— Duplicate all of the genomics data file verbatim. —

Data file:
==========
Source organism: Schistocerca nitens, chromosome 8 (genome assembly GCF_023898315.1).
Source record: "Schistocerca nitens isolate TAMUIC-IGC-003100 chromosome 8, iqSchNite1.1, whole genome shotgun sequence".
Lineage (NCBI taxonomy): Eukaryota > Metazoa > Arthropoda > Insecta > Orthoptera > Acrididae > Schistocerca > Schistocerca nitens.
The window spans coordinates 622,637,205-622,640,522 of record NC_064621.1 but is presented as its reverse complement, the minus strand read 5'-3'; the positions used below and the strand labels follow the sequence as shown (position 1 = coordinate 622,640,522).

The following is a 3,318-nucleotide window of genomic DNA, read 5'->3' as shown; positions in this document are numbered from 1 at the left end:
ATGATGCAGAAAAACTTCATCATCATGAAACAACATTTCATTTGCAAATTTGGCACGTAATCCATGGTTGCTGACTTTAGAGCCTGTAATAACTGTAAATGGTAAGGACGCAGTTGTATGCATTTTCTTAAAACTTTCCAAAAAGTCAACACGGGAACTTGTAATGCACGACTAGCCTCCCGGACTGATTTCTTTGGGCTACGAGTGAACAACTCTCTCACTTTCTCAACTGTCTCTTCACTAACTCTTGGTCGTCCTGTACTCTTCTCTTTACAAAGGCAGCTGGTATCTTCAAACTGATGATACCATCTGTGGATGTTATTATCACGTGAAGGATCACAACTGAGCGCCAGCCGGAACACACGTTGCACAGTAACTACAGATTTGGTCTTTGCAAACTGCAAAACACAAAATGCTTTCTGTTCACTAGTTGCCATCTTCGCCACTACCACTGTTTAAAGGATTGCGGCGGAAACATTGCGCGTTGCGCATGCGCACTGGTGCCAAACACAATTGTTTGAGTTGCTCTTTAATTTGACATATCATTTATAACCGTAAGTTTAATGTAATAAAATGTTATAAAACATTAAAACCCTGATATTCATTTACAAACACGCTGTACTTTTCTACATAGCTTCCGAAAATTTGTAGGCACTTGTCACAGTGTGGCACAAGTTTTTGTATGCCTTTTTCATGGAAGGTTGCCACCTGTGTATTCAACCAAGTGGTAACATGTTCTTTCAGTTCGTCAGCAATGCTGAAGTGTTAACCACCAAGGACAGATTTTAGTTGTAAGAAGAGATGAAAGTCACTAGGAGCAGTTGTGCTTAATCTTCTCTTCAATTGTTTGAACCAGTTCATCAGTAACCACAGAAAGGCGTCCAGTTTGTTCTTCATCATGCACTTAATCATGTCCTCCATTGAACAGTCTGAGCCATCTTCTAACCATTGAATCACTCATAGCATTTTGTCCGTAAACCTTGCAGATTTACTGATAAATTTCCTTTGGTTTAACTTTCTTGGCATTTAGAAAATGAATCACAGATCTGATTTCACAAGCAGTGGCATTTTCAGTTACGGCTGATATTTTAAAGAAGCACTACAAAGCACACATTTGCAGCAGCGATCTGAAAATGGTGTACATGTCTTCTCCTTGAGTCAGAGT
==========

Source organism: Schistocerca nitens, chromosome 8 (genome assembly GCF_023898315.1).
Source record: "Schistocerca nitens isolate TAMUIC-IGC-003100 chromosome 8, iqSchNite1.1, whole genome shotgun sequence".
Lineage (NCBI taxonomy): Eukaryota > Metazoa > Arthropoda > Insecta > Orthoptera > Acrididae > Schistocerca > Schistocerca nitens.
The window spans coordinates 622,637,205-622,640,522 of record NC_064621.1 but is presented as its reverse complement, the minus strand read 5'-3'; the positions used below and the strand labels follow the sequence as shown (position 1 = coordinate 622,640,522).

The following is a 3,318-nucleotide window of genomic DNA, read 5'->3' as shown; positions in this document are numbered from 1 at the left end:
ATGATGCAGAAAAACTTCATCATCATGAAACAACATTTCATTTGCAAATTTGGCACGTAATCCATGGTTGCTGACTTTAGAGCCTGTAATAACTGTAAATGGTAAGGACGCAGTTGTATGCATTTTCTTAAAACTTTCCAAAAAGTCAACACGGGAACTTGTAATGCACGACTAGCCTCCCGGACTGATTTCTTTGGGCTACGAGTGAACAACTCTCTCACTTTCTCAACTGTCTCTTCACTAACTCTTGGTCGTCCTGTACTCTTCTCTTTACAAAGGCAGCTGGTATCTTCAAACTGATGATACCATCTGTGGATGTTATTATCACGTGAAGGATCACAACTGAGCGCCAGCCGGAACACACGTTGCACAGTAACTACAGATTTGGTCTTTGCAAACTGCAAAACACAAAATGCTTTCTGTTCACTAGTTGCCATCTTCGCCACTACCACTGTTTAAAGGATTGCGGCGGAAACATTGCGCGTTGCGCATGCGCACTGGTGCCAAACACAATTGTTTGAGTTGCTCTTTAATTTGACATATCATTTATAACCGTAAGTTTAATGTAATAAAATGTTATAAAACATTAAAACCCTGATATTCATTTACAAACACGCTGTACTTTTCTACATAGCTTCCGAAAATTTGTAGGCACTTGTCACAGTGTGGCACAAGTTTTTGTATGCCTTTTTCATGGAAGGTTGCCACCTGTGTATTCAACCAAGTGGTAACATGTTCTTTCAGTTCGTCAGCAATGCTGAAGTGTTAACCACCAAGGACAGATTTTAGTTGTAAGAAGAGATGAAAGTCACTAGGAGCAGTTGTGCTTAATCTTCTCTTCAATTGTTTGAACCAGTTCATCAGTAACCACAGAAAGGCGTCCAGTTTGTTCTTCATCATGCACTTAATCATGTCCTCCATTGAACAGTCTGAGCCATCTTCTAACCATTGAATCACTCATAGCATTTTGTCCGTAAACCTTGCAGATTTACTGATAAATTTCCTTTGGTTTAACTTTCTTGGCATTTAGAAAATGAATCACAGATCTGATTTCACAAGCAGTGGCATTTTCAGTTACGGCTGATATTTTAAAGAAGCACTACAAAGCACACATTTGCAGCAGCGATCTGAAAATGGTGTACATGTCTTCTCCTTGAGTCAGAGT